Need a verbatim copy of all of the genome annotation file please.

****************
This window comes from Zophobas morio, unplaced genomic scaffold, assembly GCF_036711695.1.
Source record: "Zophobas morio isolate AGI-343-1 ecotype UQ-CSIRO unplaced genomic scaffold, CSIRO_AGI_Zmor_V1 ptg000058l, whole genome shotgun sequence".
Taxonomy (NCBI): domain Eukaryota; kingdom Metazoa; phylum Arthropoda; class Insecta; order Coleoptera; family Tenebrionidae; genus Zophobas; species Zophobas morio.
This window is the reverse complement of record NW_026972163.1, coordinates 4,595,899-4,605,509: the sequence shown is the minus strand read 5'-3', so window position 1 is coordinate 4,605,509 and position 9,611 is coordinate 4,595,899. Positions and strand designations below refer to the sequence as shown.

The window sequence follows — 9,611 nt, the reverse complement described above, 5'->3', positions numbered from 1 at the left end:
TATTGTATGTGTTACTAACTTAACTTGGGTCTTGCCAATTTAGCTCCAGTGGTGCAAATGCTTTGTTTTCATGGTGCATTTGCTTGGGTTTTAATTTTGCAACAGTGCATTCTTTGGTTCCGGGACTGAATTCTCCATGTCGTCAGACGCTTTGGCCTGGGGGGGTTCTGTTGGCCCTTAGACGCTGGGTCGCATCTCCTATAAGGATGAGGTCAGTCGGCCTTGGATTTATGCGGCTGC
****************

This window comes from Zophobas morio, unplaced genomic scaffold, assembly GCF_036711695.1.
Source record: "Zophobas morio isolate AGI-343-1 ecotype UQ-CSIRO unplaced genomic scaffold, CSIRO_AGI_Zmor_V1 ptg000058l, whole genome shotgun sequence".
Taxonomy (NCBI): domain Eukaryota; kingdom Metazoa; phylum Arthropoda; class Insecta; order Coleoptera; family Tenebrionidae; genus Zophobas; species Zophobas morio.
This window is the reverse complement of record NW_026972163.1, coordinates 4,595,899-4,605,509: the sequence shown is the minus strand read 5'-3', so window position 1 is coordinate 4,605,509 and position 9,611 is coordinate 4,595,899. Positions and strand designations below refer to the sequence as shown.

The window sequence follows — 9,611 nt, the reverse complement described above, 5'->3', positions numbered from 1 at the left end:
TATTGTATGTGTTACTAACTTAACTTGGGTCTTGCCAATTTAGCTCCAGTGGTGCAAATGCTTTGTTTTCATGGTGCATTTGCTTGGGTTTTAATTTTGCAACAGTGCATTCTTTGGTTCCGGGACTGAATTCTCCATGTCGTCAGACGCTTTGGCCTGGGGGGGTTCTGTTGGCCCTTAGACGCTGGGTCGCATCTCCTATAAGGATGAGGTCAGTCGGCCTTGGATTTATGCGGCTGC